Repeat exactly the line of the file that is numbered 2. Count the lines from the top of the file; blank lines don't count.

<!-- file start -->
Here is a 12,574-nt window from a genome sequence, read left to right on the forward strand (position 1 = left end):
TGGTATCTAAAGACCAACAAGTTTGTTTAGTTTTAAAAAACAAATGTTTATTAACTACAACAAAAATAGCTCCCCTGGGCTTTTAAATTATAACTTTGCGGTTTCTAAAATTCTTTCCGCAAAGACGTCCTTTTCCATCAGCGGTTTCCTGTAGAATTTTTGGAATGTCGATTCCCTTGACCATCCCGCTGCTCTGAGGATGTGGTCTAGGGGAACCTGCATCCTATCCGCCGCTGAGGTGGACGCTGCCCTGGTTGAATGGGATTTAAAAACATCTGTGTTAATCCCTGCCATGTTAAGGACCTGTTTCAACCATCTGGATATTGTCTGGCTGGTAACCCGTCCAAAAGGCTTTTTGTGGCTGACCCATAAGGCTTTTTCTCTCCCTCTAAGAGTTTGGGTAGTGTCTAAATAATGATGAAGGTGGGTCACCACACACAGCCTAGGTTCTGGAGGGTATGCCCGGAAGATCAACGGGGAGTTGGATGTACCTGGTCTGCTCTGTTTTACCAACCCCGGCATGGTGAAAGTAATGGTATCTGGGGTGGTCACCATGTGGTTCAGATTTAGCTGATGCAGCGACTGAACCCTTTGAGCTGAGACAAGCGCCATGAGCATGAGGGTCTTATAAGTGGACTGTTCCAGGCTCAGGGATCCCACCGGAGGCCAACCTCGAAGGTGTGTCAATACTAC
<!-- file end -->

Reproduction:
TGGTATCTAAAGACCAACAAGTTTGTTTAGTTTTAAAAAACAAATGTTTATTAACTACAACAAAAATAGCTCCCCTGGGCTTTTAAATTATAACTTTGCGGTTTCTAAAATTCTTTCCGCAAAGACGTCCTTTTCCATCAGCGGTTTCCTGTAGAATTTTTGGAATGTCGATTCCCTTGACCATCCCGCTGCTCTGAGGATGTGGTCTAGGGGAACCTGCATCCTATCCGCCGCTGAGGTGGACGCTGCCCTGGTTGAATGGGATTTAAAAACATCTGTGTTAATCCCTGCCATGTTAAGGACCTGTTTCAACCATCTGGATATTGTCTGGCTGGTAACCCGTCCAAAAGGCTTTTTGTGGCTGACCCATAAGGCTTTTTCTCTCCCTCTAAGAGTTTGGGTAGTGTCTAAATAATGATGAAGGTGGGTCACCACACACAGCCTAGGTTCTGGAGGGTATGCCCGGAAGATCAACGGGGAGTTGGATGTACCTGGTCTGCTCTGTTTTACCAACCCCGGCATGGTGAAAGTAATGGTATCTGGGGTGGTCACCATGTGGTTCAGATTTAGCTGATGCAGCGACTGAACCCTTTGAGCTGAGACAAGCGCCATGAGCATGAGGGTCTTATAAGTGGACTGTTCCAGGCTCAGGGATCCCACCGGAGGCCAACCTCGAAGGTGTGTCAATACTAC